Tag Archives: research

Going to College as a Mature Student

Going to College as a Mature Student

This week, the team at Selfpublishbooks.ie caught up with Denis Staunton. I asked Denis about himself and what may have prompted him to write Going to College as a Mature Student.

“I am originally from Limerick, now living in Cork, married with four grown-up up children,” said Denis, “I have been involved in education at many different levels and in several different contexts for the past thirty-five years. I have worked in the non-formal education sector as a community youth worker, in the in-formal sector as an adult education co-ordinator and in the third-level sector as a lecturer, researcher and policy formation. I know the Irish education system from both the outside and the inside.

“When I left secondary school I knew what I did not want to do but not what I wanted to do. I did not want to work in an ok kind of job, with ok kind of money, in an ok type of office. I felt there was something better out there waiting for me through education. I discovered a ‘thing’ called Sociology and went to UCD as a mature student to study for a degree in Social Science. I loved the challenge of learning and became a lifelong learner.

“Professionally I have worked as a youth work in the inner city of Dublin; Community worker in Donegal with the Combat Poverty Programme; Training Officer with a Community Development Organisation in Cork and for the past twenty five years in University College Cork (UCC) teaching in the Department of Applied Social Studies, Assistant Director (Academic) in the Centre for Adult Continuing Education and Director of Access.

“I have always studied topics related to my work. For example, I completed my Masters in the area of Burnout and Stress among Youth and Community Workers and my PhD was entitled ‘Was it worth it?: The occupational benefits of getting a degree qualification as a Mature Student.’ ”

Where did he get the idea for this book?

“It arose out of the many interviews I carried out with mature students for my PhD Thesis. Reflecting back on their educational journey through college many mentioned the fact that so
much time and stress could have been avoided  (especially in the first year) if they had known more about the academic cultural expectations and the skills and strategies required to become a competent student.
It took me three years to complete. It was hard work but I adopted a simple strategy: no matter what, do an hour every day and write 200
words. It’s amazing how quickly the words add up and after a year a
‘shape’ begins to appear. Year one was given to reading, researching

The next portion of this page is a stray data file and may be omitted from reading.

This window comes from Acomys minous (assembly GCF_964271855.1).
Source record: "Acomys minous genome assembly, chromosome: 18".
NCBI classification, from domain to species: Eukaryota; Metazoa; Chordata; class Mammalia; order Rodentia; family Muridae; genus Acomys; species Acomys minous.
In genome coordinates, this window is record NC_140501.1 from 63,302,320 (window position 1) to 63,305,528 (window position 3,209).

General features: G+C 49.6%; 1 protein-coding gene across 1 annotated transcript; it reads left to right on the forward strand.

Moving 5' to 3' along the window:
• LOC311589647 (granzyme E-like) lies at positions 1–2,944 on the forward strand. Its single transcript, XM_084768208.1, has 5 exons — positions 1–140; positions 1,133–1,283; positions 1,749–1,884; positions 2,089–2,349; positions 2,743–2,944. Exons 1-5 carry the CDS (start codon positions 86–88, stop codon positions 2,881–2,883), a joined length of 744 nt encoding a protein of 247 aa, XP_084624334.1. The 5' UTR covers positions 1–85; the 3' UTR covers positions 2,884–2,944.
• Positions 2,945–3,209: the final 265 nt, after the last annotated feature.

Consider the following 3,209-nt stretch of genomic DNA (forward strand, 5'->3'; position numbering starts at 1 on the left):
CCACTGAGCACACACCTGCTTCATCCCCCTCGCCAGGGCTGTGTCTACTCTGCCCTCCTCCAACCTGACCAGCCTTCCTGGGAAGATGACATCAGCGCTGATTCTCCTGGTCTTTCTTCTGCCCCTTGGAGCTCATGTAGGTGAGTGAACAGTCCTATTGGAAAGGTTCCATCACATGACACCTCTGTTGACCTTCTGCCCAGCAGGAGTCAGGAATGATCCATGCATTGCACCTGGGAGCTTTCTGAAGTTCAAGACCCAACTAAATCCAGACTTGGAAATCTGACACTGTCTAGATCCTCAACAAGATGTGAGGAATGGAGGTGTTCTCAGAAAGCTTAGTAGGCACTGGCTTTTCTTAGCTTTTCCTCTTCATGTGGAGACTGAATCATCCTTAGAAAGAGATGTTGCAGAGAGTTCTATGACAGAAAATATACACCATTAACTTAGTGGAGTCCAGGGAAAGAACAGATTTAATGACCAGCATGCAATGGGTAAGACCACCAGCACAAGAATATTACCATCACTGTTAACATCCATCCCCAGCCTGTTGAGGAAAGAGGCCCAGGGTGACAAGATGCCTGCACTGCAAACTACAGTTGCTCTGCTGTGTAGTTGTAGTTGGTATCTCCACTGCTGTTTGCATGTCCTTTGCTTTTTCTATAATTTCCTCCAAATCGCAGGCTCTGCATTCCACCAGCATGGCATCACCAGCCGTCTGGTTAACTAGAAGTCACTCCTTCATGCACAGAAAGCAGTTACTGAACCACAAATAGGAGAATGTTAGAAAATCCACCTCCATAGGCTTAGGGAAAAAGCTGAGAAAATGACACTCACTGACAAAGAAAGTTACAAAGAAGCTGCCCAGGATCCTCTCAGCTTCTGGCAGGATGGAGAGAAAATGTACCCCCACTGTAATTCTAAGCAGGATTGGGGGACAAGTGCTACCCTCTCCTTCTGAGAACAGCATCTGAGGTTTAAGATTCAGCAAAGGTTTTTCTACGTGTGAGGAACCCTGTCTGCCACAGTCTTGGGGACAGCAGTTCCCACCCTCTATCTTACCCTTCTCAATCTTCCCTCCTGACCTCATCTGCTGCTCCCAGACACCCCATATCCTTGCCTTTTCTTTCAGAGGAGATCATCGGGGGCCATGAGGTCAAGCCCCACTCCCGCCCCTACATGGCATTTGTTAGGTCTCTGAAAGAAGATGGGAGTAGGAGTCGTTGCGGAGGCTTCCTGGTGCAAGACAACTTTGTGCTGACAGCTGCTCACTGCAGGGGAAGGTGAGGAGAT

and drafting (enjoyable part), Year two focused on structure, clarity
and purpose (the self-doubting part), Year three (the really hard
part) was entirely given to rewriting, rewriting and more rewriting.
Receiving written feedback from ‘critical colleagues and friends’ is
essential during the rewriting phase.”

I was curious to know if Denis always enjoyed education. “Yes, love libraries and books. Always reading – even if pottering
around the house or garden I listen to audio CD’s. This allows me
experiment with all sorts of reading material. If I really like one I
can always get copy of book to read at my leisure or study in detail.”

What books or authors inspired him?

“I am more inspired by ideas and certain organisations. However, since
education is my primary interest I have been influenced by
educationalist such as John Dewey, Paulo Freire, Pierre Boudieu,
Malcolm Knowles and Jack Mezirow to mention but a few. I admire the
work of organisation like UNESCO, Amnesty and One in Four.”

Surely there must have been something in particular about this project that attracted him.

“I most enjoyed researching and writing about working with your brain
(chapter 6). Learning how the adult brain works put me in touch with
new research from a number of scientific fields, such as neuroscience,
cognitive science and developmental psychology. Up to a few years ago,
the prevailing notion was that we were born with all of the brain
cells we were ever going to get, and they steadily eroded in a
depressing journey through adulthood and old age. It is now thought
that throughout life, the adult brain is losing connections at the
same time it is creating new connections in the region of the brain
involved in learning. This notion of creating new connections is
called ‘brain plasticity’, namely, the adult brain has the ability to
change its structure and function in response to experience. This is
really good news for adults who return to study as it shows that